“You’re not normal.”
Swedish film Show Me Love is the story of the relationship between small-town two teenage girls–Agnes and Elin. Agnes (Rebecka Liljeberg) is almost 16, and with no friends, she’s the school outcast. Elin (Alexandra Dahlstrom) is the exact opposite. She is one of the popular girls who dreams of a modeling career and always has a boyfriend–her latest admirer is the solid, but dull, Johan (Mathias Rust). In spite of the social status that is supposed to make her happy, Elin is restless and bored. Both girls are targets for rumours at school. It’s rumoured that Elin is promiscuous, and everyone whispers that Agnes is a lesbian.
On Agnes’s 16th birthday, her well-meaning parents throw a birthday party. Agnes is sure that no one will come. Elin and her sister Jessica (Erica Carlson) arrive at the party simply because they think there will be free alcohol. Their visit to Agnes’s home only serves to highlight the pathetic birthday party. But then an incident takes place between Agnes and Elin ….
Elin opts to immerse herself in the safety of a conformist, heterosexual relationship with Johan, but rapidly discovers that only boredom and predictability are ahead. Show Me Love is the story of busting free from the roles assigned to us, and having the self-confidence to declare who you really are. Elin and Agnes are not particularly likeable characters. They’re both alienated in different ways, and they’re both capable of spiteful acts. Their characters, however, are authentic, and both of these young actresses deliver convincing performances. Elin’s tantrums and squabbles with her sister feel as though they could be unfolding before the viewer’s eyes. In Swedish with English subtitles, Show Me Love is from director Lukas Moodysson.
“Frank was a hostage I took once.”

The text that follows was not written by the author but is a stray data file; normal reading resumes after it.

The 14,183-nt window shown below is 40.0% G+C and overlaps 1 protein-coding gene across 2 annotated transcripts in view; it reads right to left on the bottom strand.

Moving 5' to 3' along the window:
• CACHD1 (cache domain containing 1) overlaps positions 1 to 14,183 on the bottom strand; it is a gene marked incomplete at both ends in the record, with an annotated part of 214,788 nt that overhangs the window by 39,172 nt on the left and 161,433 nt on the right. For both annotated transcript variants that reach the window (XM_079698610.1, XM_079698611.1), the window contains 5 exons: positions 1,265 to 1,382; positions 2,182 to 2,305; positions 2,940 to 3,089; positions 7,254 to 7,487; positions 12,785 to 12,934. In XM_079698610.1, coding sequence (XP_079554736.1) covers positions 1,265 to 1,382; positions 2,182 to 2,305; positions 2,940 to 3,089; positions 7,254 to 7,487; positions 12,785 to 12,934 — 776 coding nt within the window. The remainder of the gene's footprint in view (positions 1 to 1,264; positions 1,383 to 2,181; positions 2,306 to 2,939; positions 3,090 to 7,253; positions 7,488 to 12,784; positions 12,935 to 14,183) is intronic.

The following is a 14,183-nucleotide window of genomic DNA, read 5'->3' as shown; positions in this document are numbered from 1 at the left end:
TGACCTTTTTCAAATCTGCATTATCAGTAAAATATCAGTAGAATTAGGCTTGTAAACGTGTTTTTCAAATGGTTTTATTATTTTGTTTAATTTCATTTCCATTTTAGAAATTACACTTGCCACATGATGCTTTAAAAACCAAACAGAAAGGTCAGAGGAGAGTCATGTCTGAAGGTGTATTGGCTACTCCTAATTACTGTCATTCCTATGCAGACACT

It’s Sweden in 1943, and teenager Stig (Johan Widerberg) is a 15-year-old boy whose attention is focused on the female sex. The notes sent around the classroom, the whispered debates, and the mythology surrounding sexuality all indicate that Stig and his classmates don’t really have a clue what sex is all about, but it’s still a subject that occupies their minds. A new teacher is assigned to the class–a prim and proper, attractive, married 37 year old, named Viola (Marika Lagercrantz). Before too long, Viola and Stig are engaged in a steamy affair.
It’s fairly easy for Stig to have an affair with his beautiful teacher, and it’s also easy for him to keep it a secret from his family. Stig’s family life is decent–but claustrophobic. He lives in a tiny flat with his mother, has a semi-adversarial relationship with his father, and is deeply attached to a brother who’s serving on a submarine in the Swedish navy. Stig’s job as a cinema usher allows him some freedom of movement–plus Viola’s lingerie salesman husband travels away from home. Things begin to unravel when Stig meets and befriends Viola’s husband, Frank (Tomas von Bromsson). Frank is a pitiful drunk whose eccentric inventions are endearing at best, and annoying if you’re Viola. During the course of the affair, Frank declines, and as with all typically pathological marriages, it’s impossible to identify cause and effect. Is Frank the victim of Viola’s appetites or the cause of them?